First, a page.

• What does that mean for the type of houses we live in and how we finance them?
  • How do the roles of women and men as providers and caregivers need to adapt?
  • How will that affect our choices to partner with someone and have a family?
  • How do we have to restructure child care and eldercare, and who will provide it?
  • How will we need to manage our finances differently?
  • Not only how do we update the curriculum taught in elementary and secondary school, but how does the school day and school calendar need to change?
  • What does “retirement” look like?

If these questions, and others, aren’t considered then a contingent, global, on-demand virtual workforce will flounder under the weight of misaligned personal obligations and circumstances.

The omission of “life” from questions about “work” is very Industrial Age. Twenty years ago, work and life were two separate and distinct spheres, at least in theory. “Work” was 9-to-5, in the office, Monday-thru-Friday and the other parts of life happened around that framework. Thanks (or, no thanks) to technology, demographic shifts, and economic globalization that’s not the case anymore. Changes in the way we work will directly impact the way we live. And, changes in the way we live will directly impact the way we work.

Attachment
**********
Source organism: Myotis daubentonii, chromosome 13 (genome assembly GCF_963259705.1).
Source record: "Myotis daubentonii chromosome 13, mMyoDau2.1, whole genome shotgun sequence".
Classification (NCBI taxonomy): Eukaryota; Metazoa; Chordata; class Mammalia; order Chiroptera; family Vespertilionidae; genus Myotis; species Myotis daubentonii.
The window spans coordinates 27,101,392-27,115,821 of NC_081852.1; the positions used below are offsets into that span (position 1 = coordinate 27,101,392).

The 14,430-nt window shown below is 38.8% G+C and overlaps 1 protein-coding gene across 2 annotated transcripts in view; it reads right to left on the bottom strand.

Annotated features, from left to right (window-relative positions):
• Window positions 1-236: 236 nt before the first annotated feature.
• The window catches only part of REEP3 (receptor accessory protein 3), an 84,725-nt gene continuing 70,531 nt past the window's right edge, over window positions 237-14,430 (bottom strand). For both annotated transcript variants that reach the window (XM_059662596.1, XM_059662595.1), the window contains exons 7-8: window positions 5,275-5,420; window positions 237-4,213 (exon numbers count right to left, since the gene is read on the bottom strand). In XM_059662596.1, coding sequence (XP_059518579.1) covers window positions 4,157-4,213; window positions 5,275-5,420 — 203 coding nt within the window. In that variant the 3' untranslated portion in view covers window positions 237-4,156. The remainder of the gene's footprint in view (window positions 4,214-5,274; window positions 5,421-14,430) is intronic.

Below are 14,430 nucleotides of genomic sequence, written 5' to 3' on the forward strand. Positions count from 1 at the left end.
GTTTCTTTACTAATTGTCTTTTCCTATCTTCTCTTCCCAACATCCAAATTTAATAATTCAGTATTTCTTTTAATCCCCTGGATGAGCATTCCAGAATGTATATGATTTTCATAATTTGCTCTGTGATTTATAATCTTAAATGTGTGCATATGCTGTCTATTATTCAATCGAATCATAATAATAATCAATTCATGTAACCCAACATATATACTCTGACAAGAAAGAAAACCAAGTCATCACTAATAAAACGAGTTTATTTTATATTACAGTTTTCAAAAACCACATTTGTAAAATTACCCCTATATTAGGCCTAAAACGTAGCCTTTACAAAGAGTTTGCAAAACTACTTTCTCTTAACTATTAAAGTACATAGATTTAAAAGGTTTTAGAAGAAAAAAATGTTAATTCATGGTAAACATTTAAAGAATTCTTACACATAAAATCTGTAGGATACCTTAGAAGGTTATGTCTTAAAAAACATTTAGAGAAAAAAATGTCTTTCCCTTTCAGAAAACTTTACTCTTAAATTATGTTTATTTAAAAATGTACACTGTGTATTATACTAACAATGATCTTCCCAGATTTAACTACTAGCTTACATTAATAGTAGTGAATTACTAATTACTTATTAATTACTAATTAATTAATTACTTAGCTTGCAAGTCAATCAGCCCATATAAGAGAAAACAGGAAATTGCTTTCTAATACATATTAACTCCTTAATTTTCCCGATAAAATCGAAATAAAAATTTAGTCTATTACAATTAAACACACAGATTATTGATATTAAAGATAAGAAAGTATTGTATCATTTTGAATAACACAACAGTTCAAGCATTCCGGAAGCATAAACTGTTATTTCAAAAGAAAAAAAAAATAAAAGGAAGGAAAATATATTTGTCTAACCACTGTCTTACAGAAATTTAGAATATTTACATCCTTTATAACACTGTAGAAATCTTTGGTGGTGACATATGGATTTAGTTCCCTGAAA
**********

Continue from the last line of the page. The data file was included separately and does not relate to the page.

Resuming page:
It’s a Jetsons world, but we still talk and think like we live in an episode of Mad Men. So, whenever you encounter “What is the future of work…”, add two words to the question “What is the future of work…and life?” That’s reality.

Do you think we adequately consider the impact of the future of work on the way we live our life off the job?  What are some of the questions we should be asking about both work and life in the coming years that aren’t being adequately addressed?